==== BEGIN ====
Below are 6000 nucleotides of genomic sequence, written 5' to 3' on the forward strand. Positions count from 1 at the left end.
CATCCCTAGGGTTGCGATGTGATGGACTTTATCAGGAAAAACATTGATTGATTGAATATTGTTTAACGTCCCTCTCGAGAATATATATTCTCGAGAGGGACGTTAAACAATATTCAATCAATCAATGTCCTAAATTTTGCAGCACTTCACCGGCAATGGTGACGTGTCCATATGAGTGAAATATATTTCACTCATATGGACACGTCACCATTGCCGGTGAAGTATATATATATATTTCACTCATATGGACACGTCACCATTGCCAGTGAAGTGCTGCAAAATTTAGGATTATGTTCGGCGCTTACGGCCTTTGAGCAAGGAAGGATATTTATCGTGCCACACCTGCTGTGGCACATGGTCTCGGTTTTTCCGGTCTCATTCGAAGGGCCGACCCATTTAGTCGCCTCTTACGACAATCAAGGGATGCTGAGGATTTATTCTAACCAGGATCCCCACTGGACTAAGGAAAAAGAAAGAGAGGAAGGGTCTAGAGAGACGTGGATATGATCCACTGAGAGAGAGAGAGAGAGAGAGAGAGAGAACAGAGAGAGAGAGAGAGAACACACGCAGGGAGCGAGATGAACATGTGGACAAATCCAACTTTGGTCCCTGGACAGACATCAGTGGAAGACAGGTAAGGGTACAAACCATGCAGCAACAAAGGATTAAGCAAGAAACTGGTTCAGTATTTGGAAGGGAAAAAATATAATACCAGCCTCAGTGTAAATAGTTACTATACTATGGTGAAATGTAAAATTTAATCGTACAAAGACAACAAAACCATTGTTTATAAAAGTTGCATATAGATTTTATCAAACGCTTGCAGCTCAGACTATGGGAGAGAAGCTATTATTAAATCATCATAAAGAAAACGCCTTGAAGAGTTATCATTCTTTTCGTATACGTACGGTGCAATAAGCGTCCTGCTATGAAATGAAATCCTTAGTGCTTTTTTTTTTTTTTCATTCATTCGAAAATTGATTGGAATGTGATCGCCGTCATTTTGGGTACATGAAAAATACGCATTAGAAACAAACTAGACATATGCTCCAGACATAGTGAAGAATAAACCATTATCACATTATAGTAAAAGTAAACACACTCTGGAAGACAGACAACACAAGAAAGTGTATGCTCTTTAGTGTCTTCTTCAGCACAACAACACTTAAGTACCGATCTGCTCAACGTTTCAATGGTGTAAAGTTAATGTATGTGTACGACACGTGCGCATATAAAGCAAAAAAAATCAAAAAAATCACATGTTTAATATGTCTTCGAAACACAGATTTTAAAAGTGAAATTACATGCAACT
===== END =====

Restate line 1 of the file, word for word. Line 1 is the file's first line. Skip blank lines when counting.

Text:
Below are 6000 nucleotides of genomic sequence, written 5' to 3' on the forward strand. Positions count from 1 at the left end.